Confessions of a Static Typing Bigot

by coatta 4/22/2012 12:11:00 AM
I've been a strong typing bigot most of my (programming) life. Pehaps not too suprising for a guy whose favourite saying is "Every thing has it's place, and every place has it's thing." But, like some self-righteous character on a bad TV show whose comeuppance is thoroughly telegraphed, late at night I would sneak off, open up my text editor, and do some JavaScript programming. Sure, I felt guilty, but it was fun, and it didn't seem quite so much like work.

But its not like I was ready to abandon strong typing either. There truly were situations in which is seemed helpful not only to me, but to the developers I worked with as well. So, I thought to myself, maybe dynamic languages are for fun, and statically styped langauges are for "real" work. Of course, I look around me, and people seem to be accomplishing a lot of "real" work with these "fun" languages.

For a number of years, I have eschewed any particular development methodology. It seemed to me that the needs of a given organization and development team could vary substantially from one company or even one project to the next. Simply adopting one methodology and trying to force fit it into every context clearly didn't make sense. You should build up your methodology from elements that matched the needs of the particular team and project.

I'm coming to realize that this seems to apply more broadly. The choice of platform, programming language, architectural patterns, infrastructure components, etc. are all highly context dependent. So, where do dynamic languages work well? My sense, is that they are great when you have small teams with great communication. They work well with what I think of as great developers; those who care about design and are willing to take the time to ensure that it is adhered to. They definitely let you build things more quickly and sometimes with better clarity in the code. And some of my friends on the Queue board made the very convincing argument that they are the best tool for programming against the internet; when you are dealing with various different services that don't adhere to any single well-defined model.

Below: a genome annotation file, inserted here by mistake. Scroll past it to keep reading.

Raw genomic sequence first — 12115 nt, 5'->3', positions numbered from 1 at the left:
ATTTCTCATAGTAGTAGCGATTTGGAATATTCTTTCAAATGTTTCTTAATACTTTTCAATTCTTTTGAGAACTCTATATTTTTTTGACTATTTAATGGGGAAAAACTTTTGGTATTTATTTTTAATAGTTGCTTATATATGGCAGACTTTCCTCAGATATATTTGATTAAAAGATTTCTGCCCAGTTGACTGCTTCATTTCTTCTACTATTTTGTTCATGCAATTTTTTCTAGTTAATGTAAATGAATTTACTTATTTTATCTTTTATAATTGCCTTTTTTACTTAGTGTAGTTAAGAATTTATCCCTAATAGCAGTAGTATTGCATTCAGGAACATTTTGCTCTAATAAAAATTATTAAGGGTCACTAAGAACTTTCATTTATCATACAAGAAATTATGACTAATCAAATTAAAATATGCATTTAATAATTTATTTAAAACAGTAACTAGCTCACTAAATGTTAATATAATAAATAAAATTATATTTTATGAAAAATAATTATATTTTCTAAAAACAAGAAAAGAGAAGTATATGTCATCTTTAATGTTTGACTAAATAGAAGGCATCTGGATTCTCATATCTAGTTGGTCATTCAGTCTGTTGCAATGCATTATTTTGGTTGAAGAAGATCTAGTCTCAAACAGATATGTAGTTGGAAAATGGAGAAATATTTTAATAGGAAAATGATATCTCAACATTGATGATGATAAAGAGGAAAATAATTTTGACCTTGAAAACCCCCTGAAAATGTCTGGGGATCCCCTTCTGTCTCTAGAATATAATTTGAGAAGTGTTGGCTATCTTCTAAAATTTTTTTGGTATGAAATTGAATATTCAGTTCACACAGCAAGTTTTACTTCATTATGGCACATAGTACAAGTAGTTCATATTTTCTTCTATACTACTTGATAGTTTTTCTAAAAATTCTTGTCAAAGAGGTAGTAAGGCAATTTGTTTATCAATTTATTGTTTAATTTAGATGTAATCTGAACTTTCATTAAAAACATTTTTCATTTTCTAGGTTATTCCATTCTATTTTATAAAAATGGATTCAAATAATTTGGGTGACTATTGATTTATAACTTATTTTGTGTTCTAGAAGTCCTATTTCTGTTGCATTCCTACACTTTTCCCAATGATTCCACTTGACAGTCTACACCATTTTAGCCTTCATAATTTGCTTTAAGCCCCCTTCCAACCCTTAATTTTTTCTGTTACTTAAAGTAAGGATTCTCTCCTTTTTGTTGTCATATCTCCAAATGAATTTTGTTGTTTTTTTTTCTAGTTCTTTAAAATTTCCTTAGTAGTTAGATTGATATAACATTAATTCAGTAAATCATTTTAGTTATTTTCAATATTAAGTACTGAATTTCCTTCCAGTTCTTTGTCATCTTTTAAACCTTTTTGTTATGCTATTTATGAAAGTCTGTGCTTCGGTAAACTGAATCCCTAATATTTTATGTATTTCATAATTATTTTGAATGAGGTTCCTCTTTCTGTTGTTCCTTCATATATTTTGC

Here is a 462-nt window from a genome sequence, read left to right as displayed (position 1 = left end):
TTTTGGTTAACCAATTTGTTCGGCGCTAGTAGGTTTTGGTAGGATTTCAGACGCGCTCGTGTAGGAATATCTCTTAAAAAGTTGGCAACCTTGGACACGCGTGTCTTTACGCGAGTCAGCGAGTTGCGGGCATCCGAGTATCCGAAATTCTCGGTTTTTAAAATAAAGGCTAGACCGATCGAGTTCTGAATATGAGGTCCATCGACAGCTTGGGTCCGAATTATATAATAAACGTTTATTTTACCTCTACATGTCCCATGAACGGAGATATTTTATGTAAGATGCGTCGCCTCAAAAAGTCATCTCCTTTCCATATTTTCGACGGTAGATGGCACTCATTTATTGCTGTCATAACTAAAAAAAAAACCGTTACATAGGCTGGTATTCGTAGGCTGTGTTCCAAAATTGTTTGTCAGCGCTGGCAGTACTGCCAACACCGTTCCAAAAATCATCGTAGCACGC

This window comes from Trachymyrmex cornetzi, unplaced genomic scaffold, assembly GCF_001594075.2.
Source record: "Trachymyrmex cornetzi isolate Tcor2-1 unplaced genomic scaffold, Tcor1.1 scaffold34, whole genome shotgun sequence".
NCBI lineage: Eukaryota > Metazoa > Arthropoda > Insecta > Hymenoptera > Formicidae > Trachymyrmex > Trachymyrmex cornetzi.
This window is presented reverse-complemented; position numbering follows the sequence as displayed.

I still find static typing useful. There are situations in which it let's me express my intent in the code more clearly. I think it's helpful to be able to say that the argument to a function I am writing is a List<Integer> rather than just a List. It tells you about the semantics that I am presupposing for the elements of that list, and the compiler will helpfully point out mistakes. I find interfaces incredibly useful for expressing abstractions and helping make sure that the encapsulation boundaries associated with those abstractions are not violated.

So, I'm going to try and avoid being a strong typing bigot from now on. I'll try to stay out of the methodology/platform/language/etc wars, and just choose things that meet the needs I am faced with.

A Rose by Any Other Name...

by coatta 2/25/2012 10:22:00 AM
 
Actually, in coding names do matter. A few months back we moved our application from one hosting provider to another and everything worked except OpenID authentication. In fact, we had both applications running simultaneously and talking to the same OpenID provider, and one worked and the other didn't.
 
We were actually getting an error message that indicated a packet had been rejected due to a problem with a "nonce". Here's a definition from Wikipedia: nonce is an arbitrary number used only once to sign a cryptographic communication. That pretty much matches my notion of what a nonce is as well.
 
I figured this must be due to some peculiar packet duplication that was causing a nonce to be used twice. Seemed like it should be easy to sort out with a network trace, so we slapped one on and collected the traces. They were isomorphic until they weren't. When OpenId failed, it appeared to be because they simply just stopped talking.
 
OK, so time to dive into the code.
We trace through the code looking for where the nonce was processed. I kept expecting to run into a table that preserved nonce values so the code could check if a nonce had been seen more than once. I couldn't find one. Eventually we got to exact place in the code where the error originated. The "nonce" was actually a timestamp, and the error was because of clock drift between the OpenID provider and the new server we were running on.
 
Needless to say, this would have all been a lot more straightforward if they had used the right word! An error message along the lines of "the timestamp on message X is out of date" would have made this a lot easier to figure out. Having the field called "timestamp" rather than "nonce" would have made the code a lot easier to understand.

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